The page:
Human gut microbes use multiple transporters to distinguish vitamin B 12 analogs and compete in the gut

Patrick H. Degnan, Natasha A. Barry, Kenny C. Mok, Michiko E. Taga, Andrew L. Goodman

Research output: Contribution to journalArticlepeer-review


Summary Genomic and metagenomic sequencing efforts, including human microbiome projects, reveal that microbes often encode multiple systems that appear to accomplish the same task. Whether these predictions reflect actual functional redundancies is unclear. We report that the prominent human gut symbiont Bacteroides thetaiotaomicron employs three functional, homologous vitamin B12 transporters that in at least two cases confer a competitive advantage in the presence of distinct B12 analogs (corrinoids). In the mammalian gut, microbial fitness can be determined by the presence or absence of a single transporter. The total number of distinct corrinoid transporter families in the human gut microbiome likely exceeds those observed in B. thetaiotaomicron by an order of magnitude. These results demonstrate that human gut microbes use elaborate mechanisms to capture and differentiate corrinoids in vivo and that apparent redundancies observed in these genomes can instead reflect hidden specificities that determine whether a microbe will colonize its host.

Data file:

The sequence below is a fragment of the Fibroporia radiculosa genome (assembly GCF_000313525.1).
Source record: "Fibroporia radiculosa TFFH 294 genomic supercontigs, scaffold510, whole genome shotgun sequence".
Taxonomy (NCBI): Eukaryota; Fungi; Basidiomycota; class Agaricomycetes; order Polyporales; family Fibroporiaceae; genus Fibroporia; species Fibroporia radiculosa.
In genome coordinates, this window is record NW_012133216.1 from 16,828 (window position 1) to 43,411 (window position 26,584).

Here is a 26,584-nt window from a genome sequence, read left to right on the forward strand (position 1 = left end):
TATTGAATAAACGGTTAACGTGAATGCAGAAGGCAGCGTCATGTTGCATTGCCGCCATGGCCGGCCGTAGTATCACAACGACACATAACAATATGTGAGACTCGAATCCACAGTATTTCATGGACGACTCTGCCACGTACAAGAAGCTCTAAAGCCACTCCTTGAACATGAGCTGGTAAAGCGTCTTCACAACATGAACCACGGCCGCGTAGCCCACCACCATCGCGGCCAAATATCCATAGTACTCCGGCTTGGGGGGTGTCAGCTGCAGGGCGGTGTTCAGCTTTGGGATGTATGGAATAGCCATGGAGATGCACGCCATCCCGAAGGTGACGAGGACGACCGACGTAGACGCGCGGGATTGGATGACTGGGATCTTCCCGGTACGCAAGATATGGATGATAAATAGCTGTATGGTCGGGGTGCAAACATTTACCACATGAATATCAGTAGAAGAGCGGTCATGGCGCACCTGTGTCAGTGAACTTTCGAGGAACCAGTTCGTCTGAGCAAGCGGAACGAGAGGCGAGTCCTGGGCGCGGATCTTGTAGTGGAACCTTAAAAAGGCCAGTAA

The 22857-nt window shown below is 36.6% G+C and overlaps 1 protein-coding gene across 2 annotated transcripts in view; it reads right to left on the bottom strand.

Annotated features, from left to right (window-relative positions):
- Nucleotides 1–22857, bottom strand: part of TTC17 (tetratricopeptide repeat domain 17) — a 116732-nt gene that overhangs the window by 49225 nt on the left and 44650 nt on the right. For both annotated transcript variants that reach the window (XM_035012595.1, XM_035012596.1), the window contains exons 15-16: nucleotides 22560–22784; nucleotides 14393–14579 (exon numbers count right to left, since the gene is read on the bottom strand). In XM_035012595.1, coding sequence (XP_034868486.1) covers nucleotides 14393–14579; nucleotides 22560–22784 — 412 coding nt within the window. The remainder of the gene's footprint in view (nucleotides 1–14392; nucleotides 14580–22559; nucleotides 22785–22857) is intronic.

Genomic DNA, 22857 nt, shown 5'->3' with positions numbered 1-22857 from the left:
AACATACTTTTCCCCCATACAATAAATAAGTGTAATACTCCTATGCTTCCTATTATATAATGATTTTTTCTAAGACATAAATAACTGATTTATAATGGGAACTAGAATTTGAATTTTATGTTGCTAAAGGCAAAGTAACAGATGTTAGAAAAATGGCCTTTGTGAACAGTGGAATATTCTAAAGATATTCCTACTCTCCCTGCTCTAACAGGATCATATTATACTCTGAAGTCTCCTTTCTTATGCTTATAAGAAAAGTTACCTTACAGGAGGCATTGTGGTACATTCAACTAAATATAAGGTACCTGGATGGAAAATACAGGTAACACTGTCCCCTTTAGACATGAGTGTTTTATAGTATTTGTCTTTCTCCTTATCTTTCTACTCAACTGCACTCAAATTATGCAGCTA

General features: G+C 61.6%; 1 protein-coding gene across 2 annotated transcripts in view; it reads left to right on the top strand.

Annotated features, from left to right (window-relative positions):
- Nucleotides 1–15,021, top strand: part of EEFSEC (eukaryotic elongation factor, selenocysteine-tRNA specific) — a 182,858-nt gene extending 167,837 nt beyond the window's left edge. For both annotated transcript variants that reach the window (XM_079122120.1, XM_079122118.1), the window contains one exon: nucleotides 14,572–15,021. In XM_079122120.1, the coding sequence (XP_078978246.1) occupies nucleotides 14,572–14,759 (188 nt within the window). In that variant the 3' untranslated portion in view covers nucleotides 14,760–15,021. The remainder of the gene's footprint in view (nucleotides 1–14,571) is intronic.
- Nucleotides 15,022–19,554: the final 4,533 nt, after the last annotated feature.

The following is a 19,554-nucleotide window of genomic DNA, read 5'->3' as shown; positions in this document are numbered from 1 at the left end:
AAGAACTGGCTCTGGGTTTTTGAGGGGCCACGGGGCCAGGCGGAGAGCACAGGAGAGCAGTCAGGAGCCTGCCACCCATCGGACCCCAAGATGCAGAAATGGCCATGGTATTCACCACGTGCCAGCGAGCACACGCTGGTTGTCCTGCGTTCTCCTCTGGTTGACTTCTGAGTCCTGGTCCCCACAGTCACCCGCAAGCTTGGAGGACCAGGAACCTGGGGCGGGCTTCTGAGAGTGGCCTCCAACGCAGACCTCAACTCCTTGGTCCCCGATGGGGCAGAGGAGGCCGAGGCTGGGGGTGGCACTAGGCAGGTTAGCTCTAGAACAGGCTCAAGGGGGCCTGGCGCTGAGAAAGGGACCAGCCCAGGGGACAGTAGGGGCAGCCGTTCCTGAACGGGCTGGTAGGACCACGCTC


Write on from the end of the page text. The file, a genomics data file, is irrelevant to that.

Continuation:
Original languageEnglish (US)
Pages (from-to)47-57
Number of pages11
JournalCell Host and Microbe
Issue number1
StatePublished - Jan 15 2014

ASJC Scopus subject areas

  • Parasitology
  • Microbiology
  • Virology


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